Though the United Nations has warned that the process of appointing ministers was corrupt, observers are still cautiously optimistic that the new system of government and constitution herald the beginning of a new chapter for the country after more than two decades of anarchy and destruction.
Development workers and women’s rights activists are particularly pleased with a ban on female genital mutilation/cutting (FGM/C) in the new constitution. Currently, over 95% of women in Somalia undergo some form of FGM/C. This practice is carried out because of religious and cultural beliefs that female circumcision keeps women pure and reduces their sexual libido. But it leaves girls open to the dangers of severe bleeding and infection, as well as infertility and a higher risk of complications during childbirth, for both mother and baby. (In 2008, 1,200 women died in childbirth for every 100,000 live births according to the WHO.)
Medical experts and rights campaigners have welcomed the new constitution of Somalia which declares that “circumcision of girls is a cruel and degrading customary practice and is tantamount to torture. The circumcision of girls is prohibited.” But health and development workers in Somalia know this is only the first step in eradicating FGM/C, because the practice is so entrenched in Somali society and is widely backed by religious leaders and elders of communities.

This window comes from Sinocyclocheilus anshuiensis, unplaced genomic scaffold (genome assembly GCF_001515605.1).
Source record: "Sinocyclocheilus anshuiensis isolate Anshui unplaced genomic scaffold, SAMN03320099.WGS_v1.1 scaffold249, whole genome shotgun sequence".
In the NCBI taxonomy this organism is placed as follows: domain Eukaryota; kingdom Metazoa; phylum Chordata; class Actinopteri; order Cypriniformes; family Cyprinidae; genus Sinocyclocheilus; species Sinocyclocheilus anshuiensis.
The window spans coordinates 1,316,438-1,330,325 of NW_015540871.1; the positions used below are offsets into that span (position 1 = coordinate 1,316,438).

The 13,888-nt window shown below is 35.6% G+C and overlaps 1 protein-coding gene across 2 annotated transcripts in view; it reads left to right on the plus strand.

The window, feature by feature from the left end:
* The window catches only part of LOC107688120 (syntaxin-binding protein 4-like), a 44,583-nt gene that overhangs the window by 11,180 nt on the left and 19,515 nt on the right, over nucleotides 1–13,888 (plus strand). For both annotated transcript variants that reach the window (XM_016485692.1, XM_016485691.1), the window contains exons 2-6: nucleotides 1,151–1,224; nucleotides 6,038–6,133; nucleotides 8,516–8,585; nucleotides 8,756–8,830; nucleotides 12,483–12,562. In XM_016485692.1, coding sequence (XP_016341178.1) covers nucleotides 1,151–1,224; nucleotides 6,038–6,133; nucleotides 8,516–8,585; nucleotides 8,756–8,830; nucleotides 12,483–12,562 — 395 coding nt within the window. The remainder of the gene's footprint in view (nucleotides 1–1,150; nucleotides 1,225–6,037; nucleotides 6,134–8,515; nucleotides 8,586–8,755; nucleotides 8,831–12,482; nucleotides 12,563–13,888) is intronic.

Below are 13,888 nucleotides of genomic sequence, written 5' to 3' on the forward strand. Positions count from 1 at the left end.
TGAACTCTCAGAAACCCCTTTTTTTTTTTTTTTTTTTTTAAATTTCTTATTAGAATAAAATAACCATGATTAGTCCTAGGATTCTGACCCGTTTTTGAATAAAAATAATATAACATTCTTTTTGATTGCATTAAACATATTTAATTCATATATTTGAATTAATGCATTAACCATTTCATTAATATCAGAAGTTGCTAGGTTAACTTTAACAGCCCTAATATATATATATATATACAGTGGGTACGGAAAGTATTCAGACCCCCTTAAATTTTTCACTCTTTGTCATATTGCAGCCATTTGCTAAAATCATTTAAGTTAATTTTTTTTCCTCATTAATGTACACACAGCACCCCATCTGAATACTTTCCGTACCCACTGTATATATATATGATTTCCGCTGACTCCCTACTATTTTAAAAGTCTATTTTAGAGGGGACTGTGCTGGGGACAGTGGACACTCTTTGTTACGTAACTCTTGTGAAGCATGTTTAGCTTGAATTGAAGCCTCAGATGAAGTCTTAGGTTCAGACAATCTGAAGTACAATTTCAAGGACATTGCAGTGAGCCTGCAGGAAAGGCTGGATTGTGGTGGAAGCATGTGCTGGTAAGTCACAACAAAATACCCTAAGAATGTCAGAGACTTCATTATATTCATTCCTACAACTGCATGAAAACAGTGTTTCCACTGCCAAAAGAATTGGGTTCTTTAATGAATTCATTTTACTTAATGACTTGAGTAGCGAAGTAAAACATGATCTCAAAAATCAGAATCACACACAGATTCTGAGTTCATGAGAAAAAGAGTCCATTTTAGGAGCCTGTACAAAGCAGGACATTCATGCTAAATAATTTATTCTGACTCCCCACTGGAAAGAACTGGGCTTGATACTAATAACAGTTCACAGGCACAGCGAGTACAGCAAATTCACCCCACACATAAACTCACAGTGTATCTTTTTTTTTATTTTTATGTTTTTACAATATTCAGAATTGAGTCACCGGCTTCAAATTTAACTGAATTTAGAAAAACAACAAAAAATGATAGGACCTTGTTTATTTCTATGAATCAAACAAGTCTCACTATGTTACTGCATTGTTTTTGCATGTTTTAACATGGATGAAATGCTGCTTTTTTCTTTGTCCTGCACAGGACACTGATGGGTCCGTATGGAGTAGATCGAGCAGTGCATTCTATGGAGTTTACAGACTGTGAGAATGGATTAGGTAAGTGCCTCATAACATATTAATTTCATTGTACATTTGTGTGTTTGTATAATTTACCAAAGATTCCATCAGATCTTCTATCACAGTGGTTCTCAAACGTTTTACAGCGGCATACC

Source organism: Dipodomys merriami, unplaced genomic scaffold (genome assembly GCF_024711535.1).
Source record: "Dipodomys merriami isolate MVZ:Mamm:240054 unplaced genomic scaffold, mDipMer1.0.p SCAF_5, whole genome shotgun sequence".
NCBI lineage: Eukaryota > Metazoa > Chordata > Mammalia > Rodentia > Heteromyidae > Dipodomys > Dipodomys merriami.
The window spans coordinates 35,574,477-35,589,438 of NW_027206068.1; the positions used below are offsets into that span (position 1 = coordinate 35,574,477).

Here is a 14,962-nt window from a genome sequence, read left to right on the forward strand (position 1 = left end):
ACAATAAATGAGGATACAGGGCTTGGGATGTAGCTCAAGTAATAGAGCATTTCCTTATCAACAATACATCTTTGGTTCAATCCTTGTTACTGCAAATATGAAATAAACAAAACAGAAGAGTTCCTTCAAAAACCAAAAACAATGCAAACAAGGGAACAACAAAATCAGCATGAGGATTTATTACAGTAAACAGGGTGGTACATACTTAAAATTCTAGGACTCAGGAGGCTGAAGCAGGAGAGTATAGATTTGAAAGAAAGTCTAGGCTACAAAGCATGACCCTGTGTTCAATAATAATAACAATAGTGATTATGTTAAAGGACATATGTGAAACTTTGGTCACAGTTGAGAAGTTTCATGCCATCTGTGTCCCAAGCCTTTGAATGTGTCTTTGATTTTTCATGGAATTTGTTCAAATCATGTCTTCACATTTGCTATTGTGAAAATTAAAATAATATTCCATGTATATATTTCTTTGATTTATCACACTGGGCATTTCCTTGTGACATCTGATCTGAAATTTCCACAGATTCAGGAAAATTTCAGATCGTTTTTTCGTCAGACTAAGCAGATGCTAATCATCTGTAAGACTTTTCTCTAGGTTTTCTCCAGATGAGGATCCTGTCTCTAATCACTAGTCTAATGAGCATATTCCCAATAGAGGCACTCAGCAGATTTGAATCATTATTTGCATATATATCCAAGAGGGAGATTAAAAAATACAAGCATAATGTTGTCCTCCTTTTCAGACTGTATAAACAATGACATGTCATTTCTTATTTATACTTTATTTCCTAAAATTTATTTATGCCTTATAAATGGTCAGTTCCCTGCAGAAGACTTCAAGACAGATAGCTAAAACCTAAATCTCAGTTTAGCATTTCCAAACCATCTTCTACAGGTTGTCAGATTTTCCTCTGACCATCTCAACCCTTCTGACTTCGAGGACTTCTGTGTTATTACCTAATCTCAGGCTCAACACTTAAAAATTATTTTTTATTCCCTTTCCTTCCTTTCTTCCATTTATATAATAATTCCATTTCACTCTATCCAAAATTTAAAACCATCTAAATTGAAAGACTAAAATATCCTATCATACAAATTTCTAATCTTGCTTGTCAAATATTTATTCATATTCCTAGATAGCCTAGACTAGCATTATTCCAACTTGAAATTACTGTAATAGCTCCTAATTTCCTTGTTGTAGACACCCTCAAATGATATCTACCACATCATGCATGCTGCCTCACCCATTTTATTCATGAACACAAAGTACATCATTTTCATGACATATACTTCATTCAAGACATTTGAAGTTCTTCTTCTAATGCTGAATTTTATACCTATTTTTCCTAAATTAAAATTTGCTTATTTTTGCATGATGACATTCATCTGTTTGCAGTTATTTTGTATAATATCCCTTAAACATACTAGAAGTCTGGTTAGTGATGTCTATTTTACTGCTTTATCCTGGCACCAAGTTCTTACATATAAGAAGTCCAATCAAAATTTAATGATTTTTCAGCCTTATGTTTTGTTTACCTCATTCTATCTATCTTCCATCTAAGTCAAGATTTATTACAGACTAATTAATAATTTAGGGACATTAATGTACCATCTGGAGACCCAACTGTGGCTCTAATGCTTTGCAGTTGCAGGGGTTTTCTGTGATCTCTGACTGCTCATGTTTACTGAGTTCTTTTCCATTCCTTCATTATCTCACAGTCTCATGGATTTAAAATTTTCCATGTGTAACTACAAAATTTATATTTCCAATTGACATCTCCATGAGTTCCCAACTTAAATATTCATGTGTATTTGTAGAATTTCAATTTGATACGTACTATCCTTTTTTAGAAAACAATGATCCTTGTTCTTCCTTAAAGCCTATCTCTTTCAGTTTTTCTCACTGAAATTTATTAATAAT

A woman’s advocate in Somalia told the news agency IRIN, that any reduction in the number of girls undergoing FGM/C would require “education, awareness-raising and strong legal provisions”. And there is a general understanding that it will take time to overcome cultural and religious prejudices which dictate that men must only marry circumcised girls. Nevertheless, one mother of two who had undergone the painful and degrading circumcision procedure herself, said that at least the FGM/C ban offered hope to parents who did not want their daughters to suffer the same fate, because now they could say “the law does not allow it”.